So let’s say I sell an online course, which means I have some protected pages or lesson content that’s protected that the public can’t see unless they buy the course. And let’s say inside lesson one I say to people like as part of the offer before they bought it I said, okay if you buy my course you can schedule an unlimited number of calls with me over the next eight weeks. And so I have, I’m inside, I’m designing my course, what do I, how do I make that happen with Acuity from inside the lesson one content? What can I do?
Gavin Zuchlinski: Yeah so there’s a bunch of different ways we see people do it. From the basic side of that is inside of Acuity you’ll sort of set the hours you want to accept appointments, you’ll set your different types of appointments and one of the things that you can do as you’re setting it up is just mark it as private inside of Acuity that means from our side people on the general inter webs, they can’t see it at all. And then you could, the easiest thing just, we’ll give you a link to that thing, a secret link that only people with that link can use to schedule. You’ll post it into there and then people can click that, see all of the times that are available. We keep things nice and private, you know de-conflict it with your google calendar and any other events that you have going on too so you never get double booked. And they can just schedule from there, pretty simple.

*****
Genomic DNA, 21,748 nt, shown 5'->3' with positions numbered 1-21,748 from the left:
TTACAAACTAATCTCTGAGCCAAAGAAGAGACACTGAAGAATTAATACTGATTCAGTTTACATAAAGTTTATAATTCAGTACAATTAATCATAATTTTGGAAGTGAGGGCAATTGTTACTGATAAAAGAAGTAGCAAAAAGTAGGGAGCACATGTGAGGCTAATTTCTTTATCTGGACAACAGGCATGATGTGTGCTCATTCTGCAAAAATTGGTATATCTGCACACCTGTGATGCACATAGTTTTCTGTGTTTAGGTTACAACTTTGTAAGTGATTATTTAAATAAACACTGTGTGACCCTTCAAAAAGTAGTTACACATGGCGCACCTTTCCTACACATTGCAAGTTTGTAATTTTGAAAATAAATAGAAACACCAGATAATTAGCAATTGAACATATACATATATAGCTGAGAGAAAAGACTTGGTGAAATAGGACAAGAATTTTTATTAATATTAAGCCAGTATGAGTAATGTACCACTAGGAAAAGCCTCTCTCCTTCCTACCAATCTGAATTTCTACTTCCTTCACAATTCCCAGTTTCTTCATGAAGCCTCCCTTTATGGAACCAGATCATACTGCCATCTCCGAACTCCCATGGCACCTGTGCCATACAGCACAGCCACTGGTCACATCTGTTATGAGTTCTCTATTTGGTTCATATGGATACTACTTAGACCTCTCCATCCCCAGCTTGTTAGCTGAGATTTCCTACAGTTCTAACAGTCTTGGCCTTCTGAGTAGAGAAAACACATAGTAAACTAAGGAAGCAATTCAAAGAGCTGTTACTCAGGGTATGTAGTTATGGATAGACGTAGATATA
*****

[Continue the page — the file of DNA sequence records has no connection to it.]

So that gets to be really fun too especially if you’re say a coach and you have, I don’t know, you do like free initial consults, then you do some paid ones, then you want to give people say like in the class that are enrolled free access to those one on one consults that are normally paid something like that. You can totally hook that up the same way as well too.
Chris Badgett: Wow that’s awesome.
Gavin Zuchlinski: Or yeah, or even if you wanted to beyond just putting a link, like I said I’m really big on you know [inaudible 00:15:57] forwarding it and making it look professional too. You can embed the entire scheduler if you’re able to add some a little bit of html you can embed that whole thing into your own website or into the course private area too that way people can book directly from inside of your site without going anywhere else and then we’ll take care of still all of the availability reminders, and everything else that goes into it.